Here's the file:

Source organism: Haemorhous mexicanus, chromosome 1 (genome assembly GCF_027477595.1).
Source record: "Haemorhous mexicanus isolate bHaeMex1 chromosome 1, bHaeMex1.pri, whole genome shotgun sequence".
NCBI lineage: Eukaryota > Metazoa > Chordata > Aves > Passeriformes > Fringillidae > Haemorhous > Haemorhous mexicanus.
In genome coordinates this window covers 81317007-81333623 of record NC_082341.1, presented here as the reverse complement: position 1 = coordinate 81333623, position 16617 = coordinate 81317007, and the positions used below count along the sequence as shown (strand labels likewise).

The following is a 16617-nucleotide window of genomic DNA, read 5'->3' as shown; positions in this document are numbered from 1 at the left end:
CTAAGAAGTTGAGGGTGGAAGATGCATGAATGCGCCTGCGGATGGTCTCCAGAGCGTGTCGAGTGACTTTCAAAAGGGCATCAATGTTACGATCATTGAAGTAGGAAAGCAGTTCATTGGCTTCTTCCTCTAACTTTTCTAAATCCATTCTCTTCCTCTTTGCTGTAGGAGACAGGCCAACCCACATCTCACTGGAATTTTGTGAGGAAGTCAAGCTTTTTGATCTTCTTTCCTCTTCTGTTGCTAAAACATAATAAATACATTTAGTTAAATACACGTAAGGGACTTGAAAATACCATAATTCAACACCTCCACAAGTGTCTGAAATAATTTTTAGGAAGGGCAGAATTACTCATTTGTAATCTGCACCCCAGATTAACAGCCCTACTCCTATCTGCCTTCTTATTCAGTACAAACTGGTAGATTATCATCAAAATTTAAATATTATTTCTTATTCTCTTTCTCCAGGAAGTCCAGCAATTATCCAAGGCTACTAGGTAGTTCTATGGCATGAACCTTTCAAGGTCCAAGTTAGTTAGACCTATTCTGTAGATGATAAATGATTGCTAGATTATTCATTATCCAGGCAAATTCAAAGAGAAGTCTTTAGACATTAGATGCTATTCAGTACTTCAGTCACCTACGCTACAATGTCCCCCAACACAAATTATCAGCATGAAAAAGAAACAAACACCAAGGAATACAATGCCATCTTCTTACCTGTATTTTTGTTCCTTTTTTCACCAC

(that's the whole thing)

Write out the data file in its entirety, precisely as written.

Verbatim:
Source organism: Haemorhous mexicanus, chromosome 1 (genome assembly GCF_027477595.1).
Source record: "Haemorhous mexicanus isolate bHaeMex1 chromosome 1, bHaeMex1.pri, whole genome shotgun sequence".
NCBI lineage: Eukaryota > Metazoa > Chordata > Aves > Passeriformes > Fringillidae > Haemorhous > Haemorhous mexicanus.
In genome coordinates this window covers 81317007-81333623 of record NC_082341.1, presented here as the reverse complement: position 1 = coordinate 81333623, position 16617 = coordinate 81317007, and the positions used below count along the sequence as shown (strand labels likewise).

The following is a 16617-nucleotide window of genomic DNA, read 5'->3' as shown; positions in this document are numbered from 1 at the left end:
CTAAGAAGTTGAGGGTGGAAGATGCATGAATGCGCCTGCGGATGGTCTCCAGAGCGTGTCGAGTGACTTTCAAAAGGGCATCAATGTTACGATCATTGAAGTAGGAAAGCAGTTCATTGGCTTCTTCCTCTAACTTTTCTAAATCCATTCTCTTCCTCTTTGCTGTAGGAGACAGGCCAACCCACATCTCACTGGAATTTTGTGAGGAAGTCAAGCTTTTTGATCTTCTTTCCTCTTCTGTTGCTAAAACATAATAAATACATTTAGTTAAATACACGTAAGGGACTTGAAAATACCATAATTCAACACCTCCACAAGTGTCTGAAATAATTTTTAGGAAGGGCAGAATTACTCATTTGTAATCTGCACCCCAGATTAACAGCCCTACTCCTATCTGCCTTCTTATTCAGTACAAACTGGTAGATTATCATCAAAATTTAAATATTATTTCTTATTCTCTTTCTCCAGGAAGTCCAGCAATTATCCAAGGCTACTAGGTAGTTCTATGGCATGAACCTTTCAAGGTCCAAGTTAGTTAGACCTATTCTGTAGATGATAAATGATTGCTAGATTATTCATTATCCAGGCAAATTCAAAGAGAAGTCTTTAGACATTAGATGCTATTCAGTACTTCAGTCACCTACGCTACAATGTCCCCCAACACAAATTATCAGCATGAAAAAGAAACAAACACCAAGGAATACAATGCCATCTTCTTACCTGTATTTTTGTTCCTTTTTTCACCAC